Ezekiel contains a striking explanation for the destruction of Sodom: “Now this was the sin of your sister Sodom: She and her daughters were arrogant, overfed and unconcerned; they did not help the poor and needy…. Therefore I did away with them as you have seen” (16:49-50). Again, the text does not charge them with gaining wealth by oppression. It was because they refused to share their abundance that God destroyed the city.
The Bible is clear. Whether we get rich by oppression or if we have wealth and do not reach out generously to the poor, the Lord acts in history to destroy us. God judges societies by what they do to the people at the bottom.
Do you know one evangelical preacher in ten who preaches as much about the poor as the Bible does? Obviously, our Christian leaders—including most evangelical pastors—are guilty of colossal failure. According to the Bible, leaders are placed as “watchmen” over God’s people (Ezek 3). When leaders issue God’s warning and the people ignore it, the people are held responsible. But when leaders fail to warn the people, then God holds the leaders accountable. “When I say to a wicked man, ‘You will surely die,’ and you do not warn him or speak out to dissuade him from his evil ways in order to save his life, that wicked man will die for his sin, and I will hold you accountable for his blood” (v 18).
Would anyone claim that evangelical preachers today are talking as much about God’s concern for the poor as the Bible does? When evangelical pastors review their sermons, when evangelical congregations review their educational curricula and total congregational spending, can they honestly affirm that seeking to empower the poor is one of their top agenda items? Will not God hold evangelical leaders accountable for their widespread failure to teach their people about God’s concern for the poor?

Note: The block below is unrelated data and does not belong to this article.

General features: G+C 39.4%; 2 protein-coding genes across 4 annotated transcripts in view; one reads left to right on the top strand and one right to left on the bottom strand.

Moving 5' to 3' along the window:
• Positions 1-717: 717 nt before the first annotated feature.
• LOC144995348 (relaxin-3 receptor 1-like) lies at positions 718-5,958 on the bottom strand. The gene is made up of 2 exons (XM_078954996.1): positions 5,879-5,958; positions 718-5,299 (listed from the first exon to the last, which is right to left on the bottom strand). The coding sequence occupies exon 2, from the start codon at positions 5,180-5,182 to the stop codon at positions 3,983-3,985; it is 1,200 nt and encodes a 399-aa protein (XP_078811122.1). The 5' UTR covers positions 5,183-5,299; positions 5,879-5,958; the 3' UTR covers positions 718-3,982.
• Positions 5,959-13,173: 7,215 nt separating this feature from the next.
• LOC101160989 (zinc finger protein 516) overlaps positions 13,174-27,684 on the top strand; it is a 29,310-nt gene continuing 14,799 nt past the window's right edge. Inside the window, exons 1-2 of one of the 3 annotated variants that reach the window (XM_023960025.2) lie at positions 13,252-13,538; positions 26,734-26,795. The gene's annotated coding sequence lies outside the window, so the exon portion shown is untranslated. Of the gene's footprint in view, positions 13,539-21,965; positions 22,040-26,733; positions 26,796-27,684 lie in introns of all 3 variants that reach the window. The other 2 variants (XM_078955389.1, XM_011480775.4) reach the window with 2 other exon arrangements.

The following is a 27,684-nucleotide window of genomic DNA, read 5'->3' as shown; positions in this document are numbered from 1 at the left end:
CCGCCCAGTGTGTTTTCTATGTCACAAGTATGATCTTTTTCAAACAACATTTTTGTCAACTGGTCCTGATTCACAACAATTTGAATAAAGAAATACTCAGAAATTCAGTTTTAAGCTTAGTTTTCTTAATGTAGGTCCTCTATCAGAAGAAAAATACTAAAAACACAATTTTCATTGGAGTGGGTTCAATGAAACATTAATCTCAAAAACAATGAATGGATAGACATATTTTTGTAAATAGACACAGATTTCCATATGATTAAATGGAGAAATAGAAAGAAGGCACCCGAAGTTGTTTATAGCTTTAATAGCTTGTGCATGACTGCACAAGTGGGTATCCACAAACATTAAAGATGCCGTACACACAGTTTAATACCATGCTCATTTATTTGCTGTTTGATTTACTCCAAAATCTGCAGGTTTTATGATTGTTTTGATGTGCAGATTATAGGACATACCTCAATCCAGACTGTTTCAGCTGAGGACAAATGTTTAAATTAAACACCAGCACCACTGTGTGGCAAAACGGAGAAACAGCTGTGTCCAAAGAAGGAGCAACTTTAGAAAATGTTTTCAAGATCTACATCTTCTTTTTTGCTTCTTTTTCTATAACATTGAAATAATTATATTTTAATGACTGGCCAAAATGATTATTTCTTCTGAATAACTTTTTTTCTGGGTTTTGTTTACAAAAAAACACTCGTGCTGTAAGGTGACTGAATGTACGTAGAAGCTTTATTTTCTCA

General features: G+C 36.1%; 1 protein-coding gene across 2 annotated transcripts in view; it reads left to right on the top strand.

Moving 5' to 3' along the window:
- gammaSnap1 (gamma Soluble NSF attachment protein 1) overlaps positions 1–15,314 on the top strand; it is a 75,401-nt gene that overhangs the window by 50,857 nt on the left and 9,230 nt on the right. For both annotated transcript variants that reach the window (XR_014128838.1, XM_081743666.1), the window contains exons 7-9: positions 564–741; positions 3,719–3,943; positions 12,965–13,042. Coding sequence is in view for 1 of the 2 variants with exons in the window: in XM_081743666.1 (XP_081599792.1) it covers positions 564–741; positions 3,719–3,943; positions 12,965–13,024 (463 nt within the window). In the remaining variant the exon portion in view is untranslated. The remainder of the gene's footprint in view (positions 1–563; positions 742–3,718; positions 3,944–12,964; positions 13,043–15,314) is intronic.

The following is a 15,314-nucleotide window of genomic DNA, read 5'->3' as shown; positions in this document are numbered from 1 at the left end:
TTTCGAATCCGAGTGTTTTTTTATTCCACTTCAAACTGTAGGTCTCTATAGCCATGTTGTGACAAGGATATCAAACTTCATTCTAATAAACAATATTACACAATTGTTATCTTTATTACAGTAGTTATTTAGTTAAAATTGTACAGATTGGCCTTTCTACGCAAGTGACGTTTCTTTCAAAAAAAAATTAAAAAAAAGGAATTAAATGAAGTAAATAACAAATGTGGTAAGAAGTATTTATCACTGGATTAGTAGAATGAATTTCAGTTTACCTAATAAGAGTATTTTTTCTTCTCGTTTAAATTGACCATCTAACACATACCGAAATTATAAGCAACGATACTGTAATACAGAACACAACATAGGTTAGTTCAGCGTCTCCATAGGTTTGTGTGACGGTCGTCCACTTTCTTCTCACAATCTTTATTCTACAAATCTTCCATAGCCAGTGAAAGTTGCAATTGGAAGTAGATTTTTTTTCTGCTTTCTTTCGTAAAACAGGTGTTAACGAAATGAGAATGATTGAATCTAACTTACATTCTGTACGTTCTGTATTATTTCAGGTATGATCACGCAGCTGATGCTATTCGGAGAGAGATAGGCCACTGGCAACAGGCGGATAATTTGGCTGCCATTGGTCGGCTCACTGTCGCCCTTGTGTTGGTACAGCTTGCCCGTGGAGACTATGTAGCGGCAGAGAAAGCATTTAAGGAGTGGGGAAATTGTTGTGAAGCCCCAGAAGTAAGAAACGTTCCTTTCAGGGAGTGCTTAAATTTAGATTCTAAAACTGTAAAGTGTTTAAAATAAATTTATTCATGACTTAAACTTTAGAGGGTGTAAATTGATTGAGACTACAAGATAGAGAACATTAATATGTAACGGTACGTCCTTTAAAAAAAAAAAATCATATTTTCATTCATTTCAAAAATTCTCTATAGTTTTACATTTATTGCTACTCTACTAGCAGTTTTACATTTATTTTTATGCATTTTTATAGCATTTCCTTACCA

In my view, evangelical leaders have four options: (1) A radical option: You can preach fiery sermons and get thrown out. By the way, I do not recommend this option. (2) The conformist option: Basically, you can preach and teach what the people want to hear—throwing in an occasional word about the poor on World Hunger Sunday. When someone ignores the resurrection or deity of Christ in that way, evangelicals are crystal clear though that this person is a heretic. 3) The calculating option: You resolve to lead your people into greater concern for the poor, and you calculate just how much they can take without getting really upset. You push them, but never to the point of endangering your job. At the end of the day, this is just a more sophisticated version of the faithless conformist option. The bottom line is still really a careful calculation of what the market will hear. 4) The Spirit-filled, costly option: You can decide that you would rather have Jesus than parsonage, pulpit, or presidency. You can decide that you will lovingly, gently, clearly teach all that the Bible teaches about justice for the poor.
Do you know what will happen if you do this? If you embrace a biblical balance of prayer and action, evangelism and social ministry, worship and mission, your faithful preaching and teaching will often lead to transformed, growing congregations. Yet, sometimes, your congregations will throw you out. Unless you are ready to risk this, it means that no matter how you rationalize it, no matter how you massage your conscience, you really worship job security more than Jesus. And in the end, what does the Bible say God does to idolaters?